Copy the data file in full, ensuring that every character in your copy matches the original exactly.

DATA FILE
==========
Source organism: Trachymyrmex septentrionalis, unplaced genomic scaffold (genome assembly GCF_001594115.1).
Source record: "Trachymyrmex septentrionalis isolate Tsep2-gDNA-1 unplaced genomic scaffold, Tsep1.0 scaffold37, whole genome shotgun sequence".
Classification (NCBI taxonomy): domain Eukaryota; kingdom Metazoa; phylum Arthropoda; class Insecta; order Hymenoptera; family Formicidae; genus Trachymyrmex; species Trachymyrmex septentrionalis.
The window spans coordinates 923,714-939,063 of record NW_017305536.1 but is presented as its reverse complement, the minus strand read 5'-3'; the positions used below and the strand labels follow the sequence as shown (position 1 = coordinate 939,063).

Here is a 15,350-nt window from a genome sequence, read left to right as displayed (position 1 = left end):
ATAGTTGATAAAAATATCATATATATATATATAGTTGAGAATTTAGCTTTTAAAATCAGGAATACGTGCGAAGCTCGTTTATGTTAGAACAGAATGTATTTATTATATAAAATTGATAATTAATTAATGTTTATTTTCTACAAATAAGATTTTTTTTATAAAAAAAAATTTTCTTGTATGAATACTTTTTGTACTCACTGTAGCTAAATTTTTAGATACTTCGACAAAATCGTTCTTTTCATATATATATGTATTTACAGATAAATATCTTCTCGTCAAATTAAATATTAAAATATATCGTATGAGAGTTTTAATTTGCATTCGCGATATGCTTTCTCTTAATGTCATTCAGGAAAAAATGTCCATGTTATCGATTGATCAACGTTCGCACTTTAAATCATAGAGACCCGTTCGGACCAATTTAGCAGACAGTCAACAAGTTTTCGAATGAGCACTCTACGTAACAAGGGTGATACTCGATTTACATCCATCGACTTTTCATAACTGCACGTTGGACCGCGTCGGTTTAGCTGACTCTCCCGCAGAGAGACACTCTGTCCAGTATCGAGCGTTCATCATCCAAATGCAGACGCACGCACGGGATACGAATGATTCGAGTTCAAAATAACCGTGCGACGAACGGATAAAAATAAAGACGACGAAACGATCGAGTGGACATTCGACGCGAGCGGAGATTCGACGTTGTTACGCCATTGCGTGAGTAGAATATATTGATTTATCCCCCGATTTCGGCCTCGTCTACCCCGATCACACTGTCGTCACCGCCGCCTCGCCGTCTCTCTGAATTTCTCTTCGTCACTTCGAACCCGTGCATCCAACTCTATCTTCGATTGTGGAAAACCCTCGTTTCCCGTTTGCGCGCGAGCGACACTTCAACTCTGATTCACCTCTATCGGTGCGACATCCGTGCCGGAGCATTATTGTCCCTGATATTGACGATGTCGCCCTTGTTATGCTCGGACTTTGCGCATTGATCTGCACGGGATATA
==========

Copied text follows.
Source organism: Trachymyrmex septentrionalis, unplaced genomic scaffold (genome assembly GCF_001594115.1).
Source record: "Trachymyrmex septentrionalis isolate Tsep2-gDNA-1 unplaced genomic scaffold, Tsep1.0 scaffold37, whole genome shotgun sequence".
Classification (NCBI taxonomy): domain Eukaryota; kingdom Metazoa; phylum Arthropoda; class Insecta; order Hymenoptera; family Formicidae; genus Trachymyrmex; species Trachymyrmex septentrionalis.
The window spans coordinates 923,714-939,063 of record NW_017305536.1 but is presented as its reverse complement, the minus strand read 5'-3'; the positions used below and the strand labels follow the sequence as shown (position 1 = coordinate 939,063).

Here is a 15,350-nt window from a genome sequence, read left to right as displayed (position 1 = left end):
ATAGTTGATAAAAATATCATATATATATATATAGTTGAGAATTTAGCTTTTAAAATCAGGAATACGTGCGAAGCTCGTTTATGTTAGAACAGAATGTATTTATTATATAAAATTGATAATTAATTAATGTTTATTTTCTACAAATAAGATTTTTTTTATAAAAAAAAATTTTCTTGTATGAATACTTTTTGTACTCACTGTAGCTAAATTTTTAGATACTTCGACAAAATCGTTCTTTTCATATATATATGTATTTACAGATAAATATCTTCTCGTCAAATTAAATATTAAAATATATCGTATGAGAGTTTTAATTTGCATTCGCGATATGCTTTCTCTTAATGTCATTCAGGAAAAAATGTCCATGTTATCGATTGATCAACGTTCGCACTTTAAATCATAGAGACCCGTTCGGACCAATTTAGCAGACAGTCAACAAGTTTTCGAATGAGCACTCTACGTAACAAGGGTGATACTCGATTTACATCCATCGACTTTTCATAACTGCACGTTGGACCGCGTCGGTTTAGCTGACTCTCCCGCAGAGAGACACTCTGTCCAGTATCGAGCGTTCATCATCCAAATGCAGACGCACGCACGGGATACGAATGATTCGAGTTCAAAATAACCGTGCGACGAACGGATAAAAATAAAGACGACGAAACGATCGAGTGGACATTCGACGCGAGCGGAGATTCGACGTTGTTACGCCATTGCGTGAGTAGAATATATTGATTTATCCCCCGATTTCGGCCTCGTCTACCCCGATCACACTGTCGTCACCGCCGCCTCGCCGTCTCTCTGAATTTCTCTTCGTCACTTCGAACCCGTGCATCCAACTCTATCTTCGATTGTGGAAAACCCTCGTTTCCCGTTTGCGCGCGAGCGACACTTCAACTCTGATTCACCTCTATCGGTGCGACATCCGTGCCGGAGCATTATTGTCCCTGATATTGACGATGTCGCCCTTGTTATGCTCGGACTTTGCGCATTGATCTGCACGGGATATA